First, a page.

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Prostate Cancer Pain: A Guide for You and Your Family

Important Facts About Cancer Pain Treatment continued...

4. Telling the doctor or nurse about pain is not a sign of weakness.

You have a right to ask for pain relief. Not everyone feels pain in the same way. There is no need to be "stoic" or "brave" if you have more pain than others with the same kind of cancer. In fact, as soon as you have any pain, you should speak up. Remember, it is easier to control pain when it just starts rather than wait until it becomes severe.

5. People who take cancer pain medicines, as prescribed by the doctor, rarely become addicted to them.

Addiction is a common fear of people taking pain medicine. Such fear may prevent people from taking the medicine. The fear of addiction may cause family members to encourage you to "hold off" as long as possible between doses. 

Addiction is defined by many medical societies as uncontrollable drug craving, seeking, and use. When opioids (also known as narcotics) - the strongest pain relievers available - are taken for pain, they rarely cause addiction as defined here. When you are ready to stop taking opioids, the doctor will gradually lower the amount of medicine you are taking. By the time you stop using it completely, the body will have had time to adjust. Talk to your doctor, nurse, or pharmacist about how to use pain medicines safely and about any concerns you have about addiction.

6. Most people do not get "high" or lose control when they take cancer pain medicines as prescribed by a doctor.

Some pain medicines can cause you to feel sleepy when you first take them. This feeling usually goes away within a few days. Sometimes you become drowsy because, with the relief of the pain, you are able to catch up on the sleep you missed when you were in pain. On occasion, people get dizzy or feel confused when they take pain medicines. Tell your doctor or nurse if this happens to you. Changing your dose or type of medicine can usually solve the problem.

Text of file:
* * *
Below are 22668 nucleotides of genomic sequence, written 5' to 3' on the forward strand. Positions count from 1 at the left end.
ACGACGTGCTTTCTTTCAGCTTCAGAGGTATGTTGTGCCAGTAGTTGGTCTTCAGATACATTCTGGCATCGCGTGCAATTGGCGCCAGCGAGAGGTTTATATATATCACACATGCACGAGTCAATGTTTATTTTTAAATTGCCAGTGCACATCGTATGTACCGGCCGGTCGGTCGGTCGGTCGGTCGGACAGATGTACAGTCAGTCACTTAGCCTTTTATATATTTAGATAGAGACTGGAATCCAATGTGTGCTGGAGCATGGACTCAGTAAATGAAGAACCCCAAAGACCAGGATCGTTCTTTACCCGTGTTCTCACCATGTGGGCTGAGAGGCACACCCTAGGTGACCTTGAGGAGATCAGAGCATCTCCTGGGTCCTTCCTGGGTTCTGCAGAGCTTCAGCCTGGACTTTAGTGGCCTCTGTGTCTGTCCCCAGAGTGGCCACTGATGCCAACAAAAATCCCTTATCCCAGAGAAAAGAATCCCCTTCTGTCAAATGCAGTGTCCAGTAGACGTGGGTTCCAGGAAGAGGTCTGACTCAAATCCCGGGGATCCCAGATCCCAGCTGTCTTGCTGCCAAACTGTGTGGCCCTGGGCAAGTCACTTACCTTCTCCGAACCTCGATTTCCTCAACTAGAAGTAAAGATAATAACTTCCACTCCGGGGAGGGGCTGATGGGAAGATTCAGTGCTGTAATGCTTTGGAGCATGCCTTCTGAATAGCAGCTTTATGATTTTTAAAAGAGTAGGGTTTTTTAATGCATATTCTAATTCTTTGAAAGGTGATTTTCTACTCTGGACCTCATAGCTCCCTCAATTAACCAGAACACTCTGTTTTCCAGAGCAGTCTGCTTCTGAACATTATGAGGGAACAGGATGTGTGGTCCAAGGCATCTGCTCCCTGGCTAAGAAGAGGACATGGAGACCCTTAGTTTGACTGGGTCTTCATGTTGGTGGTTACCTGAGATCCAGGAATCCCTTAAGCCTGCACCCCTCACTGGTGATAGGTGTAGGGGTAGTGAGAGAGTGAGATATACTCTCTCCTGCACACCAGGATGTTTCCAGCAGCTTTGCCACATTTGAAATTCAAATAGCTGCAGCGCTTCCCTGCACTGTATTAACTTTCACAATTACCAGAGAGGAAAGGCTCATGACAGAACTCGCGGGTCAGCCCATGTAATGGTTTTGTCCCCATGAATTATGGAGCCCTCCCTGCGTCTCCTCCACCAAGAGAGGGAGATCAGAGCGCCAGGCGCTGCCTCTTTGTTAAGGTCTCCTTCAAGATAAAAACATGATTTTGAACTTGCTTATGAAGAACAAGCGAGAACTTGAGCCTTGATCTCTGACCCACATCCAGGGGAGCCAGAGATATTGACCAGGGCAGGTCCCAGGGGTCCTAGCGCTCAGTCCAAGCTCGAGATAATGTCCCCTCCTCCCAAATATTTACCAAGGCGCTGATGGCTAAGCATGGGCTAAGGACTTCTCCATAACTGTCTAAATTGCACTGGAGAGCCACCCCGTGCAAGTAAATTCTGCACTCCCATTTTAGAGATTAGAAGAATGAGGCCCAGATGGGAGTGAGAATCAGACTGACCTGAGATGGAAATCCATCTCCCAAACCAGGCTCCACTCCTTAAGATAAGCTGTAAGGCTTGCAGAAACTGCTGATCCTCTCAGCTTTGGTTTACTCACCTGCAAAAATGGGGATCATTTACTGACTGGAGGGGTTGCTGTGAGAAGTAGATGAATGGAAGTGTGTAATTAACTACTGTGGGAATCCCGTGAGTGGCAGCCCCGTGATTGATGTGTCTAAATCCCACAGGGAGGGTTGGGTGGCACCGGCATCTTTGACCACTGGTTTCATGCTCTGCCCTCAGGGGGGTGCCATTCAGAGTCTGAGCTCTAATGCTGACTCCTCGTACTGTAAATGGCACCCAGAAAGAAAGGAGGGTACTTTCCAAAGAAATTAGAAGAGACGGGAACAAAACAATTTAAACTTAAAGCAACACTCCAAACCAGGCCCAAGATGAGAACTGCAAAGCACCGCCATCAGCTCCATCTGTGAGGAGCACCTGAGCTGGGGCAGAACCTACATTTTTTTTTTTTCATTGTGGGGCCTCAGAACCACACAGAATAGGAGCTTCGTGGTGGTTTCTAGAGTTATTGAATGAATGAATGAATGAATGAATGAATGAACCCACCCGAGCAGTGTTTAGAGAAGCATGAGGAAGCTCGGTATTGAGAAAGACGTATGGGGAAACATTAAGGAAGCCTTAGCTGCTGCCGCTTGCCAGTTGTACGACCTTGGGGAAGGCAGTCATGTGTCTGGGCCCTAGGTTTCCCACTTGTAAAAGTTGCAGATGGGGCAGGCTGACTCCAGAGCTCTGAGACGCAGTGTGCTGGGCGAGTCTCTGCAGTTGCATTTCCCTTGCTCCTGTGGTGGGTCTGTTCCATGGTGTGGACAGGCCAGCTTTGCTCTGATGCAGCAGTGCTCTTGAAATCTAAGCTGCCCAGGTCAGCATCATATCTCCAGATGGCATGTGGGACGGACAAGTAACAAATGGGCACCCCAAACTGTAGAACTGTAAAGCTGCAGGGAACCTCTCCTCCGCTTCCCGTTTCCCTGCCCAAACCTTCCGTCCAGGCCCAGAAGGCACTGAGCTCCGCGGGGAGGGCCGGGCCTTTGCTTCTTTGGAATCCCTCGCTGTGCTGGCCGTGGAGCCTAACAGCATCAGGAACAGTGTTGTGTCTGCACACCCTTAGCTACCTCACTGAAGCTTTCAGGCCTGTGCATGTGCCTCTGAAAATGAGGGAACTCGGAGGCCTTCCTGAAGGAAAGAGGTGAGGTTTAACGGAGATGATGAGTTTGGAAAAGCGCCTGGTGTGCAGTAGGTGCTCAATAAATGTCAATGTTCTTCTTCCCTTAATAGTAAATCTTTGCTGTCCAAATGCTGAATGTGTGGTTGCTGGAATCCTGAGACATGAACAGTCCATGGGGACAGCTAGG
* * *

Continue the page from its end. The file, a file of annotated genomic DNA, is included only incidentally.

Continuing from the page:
7. Side effects from medicines can be managed or often prevented.

Most pain medicines will cause constipation, nausea and vomiting, or drowsiness. Your doctor or nurse can help you manage these side effects. These problems usually go away after a few days of taking the medicine. Many side effects can be managed by changing the medicine or the dose or times when the medicine is taken.

8. Your body does not become immune to pain medicine.

Stronger medicines should not be saved for "later." Pain should be treated early. It is important to take whatever medicine is needed. You do not need to save the stronger medicines for later. If your body gets used to the medicine you are taking, your medicine may not relieve the pain as well as it once did. This is called tolerance. Tolerance may be a problem with cancer pain treatment because of the length of time you are on the medicine. But the amount of medicine can be changed or other medicines can be added.

When pain is not treated properly, you may be:

  • Tired
  • Depressed
  • Angry
  • Worried
  • Lonely
  • Stressed

When cancer pain is managed properly, you can:

  • Enjoy being active
  • Sleep better
  • Enjoy family and friends
  • Improve your appetite
  • Enjoy sexual intimacy
  • Prevent depression

WebMD Medical Reference

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